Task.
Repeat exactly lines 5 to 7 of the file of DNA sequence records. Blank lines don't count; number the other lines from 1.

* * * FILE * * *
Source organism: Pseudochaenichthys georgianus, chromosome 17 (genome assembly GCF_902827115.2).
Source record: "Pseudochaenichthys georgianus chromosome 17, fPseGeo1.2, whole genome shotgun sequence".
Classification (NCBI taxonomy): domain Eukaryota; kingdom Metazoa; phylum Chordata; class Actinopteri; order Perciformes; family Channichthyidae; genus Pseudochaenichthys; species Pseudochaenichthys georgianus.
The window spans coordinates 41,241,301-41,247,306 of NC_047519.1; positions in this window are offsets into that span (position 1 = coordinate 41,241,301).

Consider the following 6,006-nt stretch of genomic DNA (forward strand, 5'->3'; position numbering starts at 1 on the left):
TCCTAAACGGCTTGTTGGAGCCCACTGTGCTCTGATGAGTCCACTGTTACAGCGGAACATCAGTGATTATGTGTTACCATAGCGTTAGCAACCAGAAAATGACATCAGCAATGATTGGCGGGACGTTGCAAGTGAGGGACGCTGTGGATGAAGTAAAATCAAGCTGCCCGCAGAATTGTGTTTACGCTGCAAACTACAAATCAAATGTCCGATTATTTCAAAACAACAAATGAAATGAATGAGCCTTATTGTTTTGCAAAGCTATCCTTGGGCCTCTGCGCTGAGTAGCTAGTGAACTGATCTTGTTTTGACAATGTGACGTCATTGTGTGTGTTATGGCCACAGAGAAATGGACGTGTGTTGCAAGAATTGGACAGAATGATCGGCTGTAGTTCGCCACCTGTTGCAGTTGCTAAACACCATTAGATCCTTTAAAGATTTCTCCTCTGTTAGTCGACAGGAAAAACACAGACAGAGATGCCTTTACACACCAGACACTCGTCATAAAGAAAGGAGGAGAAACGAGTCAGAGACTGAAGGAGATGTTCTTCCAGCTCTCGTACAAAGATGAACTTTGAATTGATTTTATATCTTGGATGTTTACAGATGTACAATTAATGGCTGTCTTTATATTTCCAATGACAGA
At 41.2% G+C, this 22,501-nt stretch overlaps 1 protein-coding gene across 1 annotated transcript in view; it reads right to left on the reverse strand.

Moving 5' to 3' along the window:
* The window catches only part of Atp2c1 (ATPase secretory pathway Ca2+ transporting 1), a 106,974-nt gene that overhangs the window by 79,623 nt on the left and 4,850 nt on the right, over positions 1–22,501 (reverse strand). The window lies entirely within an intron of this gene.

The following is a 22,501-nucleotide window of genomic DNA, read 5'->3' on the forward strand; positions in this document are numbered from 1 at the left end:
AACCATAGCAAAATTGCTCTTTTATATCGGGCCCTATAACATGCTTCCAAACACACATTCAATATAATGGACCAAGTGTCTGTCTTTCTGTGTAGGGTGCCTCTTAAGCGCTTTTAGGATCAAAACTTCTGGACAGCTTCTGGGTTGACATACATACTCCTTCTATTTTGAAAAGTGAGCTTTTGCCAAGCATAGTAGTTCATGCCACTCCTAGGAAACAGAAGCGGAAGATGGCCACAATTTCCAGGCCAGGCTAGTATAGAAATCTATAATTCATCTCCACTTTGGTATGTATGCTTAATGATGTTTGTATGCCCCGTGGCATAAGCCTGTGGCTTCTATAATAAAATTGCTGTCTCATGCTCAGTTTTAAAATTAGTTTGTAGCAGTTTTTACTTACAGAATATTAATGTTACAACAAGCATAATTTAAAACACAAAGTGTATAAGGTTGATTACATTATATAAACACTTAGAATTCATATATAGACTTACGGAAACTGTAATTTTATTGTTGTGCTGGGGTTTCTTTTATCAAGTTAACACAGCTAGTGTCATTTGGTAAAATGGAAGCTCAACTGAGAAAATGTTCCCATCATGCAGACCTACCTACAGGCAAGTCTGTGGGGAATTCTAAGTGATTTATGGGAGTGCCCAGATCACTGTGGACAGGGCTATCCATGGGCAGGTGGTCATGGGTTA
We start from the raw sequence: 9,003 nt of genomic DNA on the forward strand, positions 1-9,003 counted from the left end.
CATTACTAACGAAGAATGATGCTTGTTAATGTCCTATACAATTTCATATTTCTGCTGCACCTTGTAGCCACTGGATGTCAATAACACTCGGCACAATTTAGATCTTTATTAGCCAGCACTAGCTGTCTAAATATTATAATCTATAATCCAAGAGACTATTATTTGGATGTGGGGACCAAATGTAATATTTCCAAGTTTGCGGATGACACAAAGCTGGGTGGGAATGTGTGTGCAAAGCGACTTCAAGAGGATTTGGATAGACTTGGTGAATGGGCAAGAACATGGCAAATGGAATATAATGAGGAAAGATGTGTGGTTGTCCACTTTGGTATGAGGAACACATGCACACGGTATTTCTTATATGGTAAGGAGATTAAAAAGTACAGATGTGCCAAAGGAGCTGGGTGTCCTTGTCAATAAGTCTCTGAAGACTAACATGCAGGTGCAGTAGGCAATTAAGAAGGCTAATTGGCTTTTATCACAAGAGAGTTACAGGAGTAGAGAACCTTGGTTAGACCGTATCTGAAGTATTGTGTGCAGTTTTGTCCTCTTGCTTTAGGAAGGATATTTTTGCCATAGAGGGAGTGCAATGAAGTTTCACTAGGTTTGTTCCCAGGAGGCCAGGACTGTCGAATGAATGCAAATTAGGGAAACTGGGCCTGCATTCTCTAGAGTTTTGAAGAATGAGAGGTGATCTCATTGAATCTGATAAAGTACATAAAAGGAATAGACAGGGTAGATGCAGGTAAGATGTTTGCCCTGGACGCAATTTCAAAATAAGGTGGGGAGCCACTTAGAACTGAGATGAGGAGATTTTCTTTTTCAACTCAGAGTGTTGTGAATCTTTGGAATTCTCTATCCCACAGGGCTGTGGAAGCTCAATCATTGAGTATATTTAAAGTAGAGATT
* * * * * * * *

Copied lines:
Consider the following 6,006-nt stretch of genomic DNA (forward strand, 5'->3'; position numbering starts at 1 on the left):
TCCTAAACGGCTTGTTGGAGCCCACTGTGCTCTGATGAGTCCACTGTTACAGCGGAACATCAGTGATTATGTGTTACCATAGCGTTAGCAACCAGAAAATGACATCAGCAATGATTGGCGGGACGTTGCAAGTGAGGGACGCTGTGGATGAAGTAAAATCAAGCTGCCCGCAGAATTGTGTTTACGCTGCAAACTACAAATCAAATGTCCGATTATTTCAAAACAACAAATGAAATGAATGAGCCTTATTGTTTTGCAAAGCTATCCTTGGGCCTCTGCGCTGAGTAGCTAGTGAACTGATCTTGTTTTGACAATGTGACGTCATTGTGTGTGTTATGGCCACAGAGAAATGGACGTGTGTTGCAAGAATTGGACAGAATGATCGGCTGTAGTTCGCCACCTGTTGCAGTTGCTAAACACCATTAGATCCTTTAAAGATTTCTCCTCTGTTAGTCGACAGGAAAAACACAGACAGAGATGCCTTTACACACCAGACACTCGTCATAAAGAAAGGAGGAGAAACGAGTCAGAGACTGAAGGAGATGTTCTTCCAGCTCTCGTACAAAGATGAACTTTGAATTGATTTTATATCTTGGATGTTTACAGATGTACAATTAATGGCTGTCTTTATATTTCCAATGACAGA
At 41.2% G+C, this 22,501-nt stretch overlaps 1 protein-coding gene across 1 annotated transcript in view; it reads right to left on the reverse strand.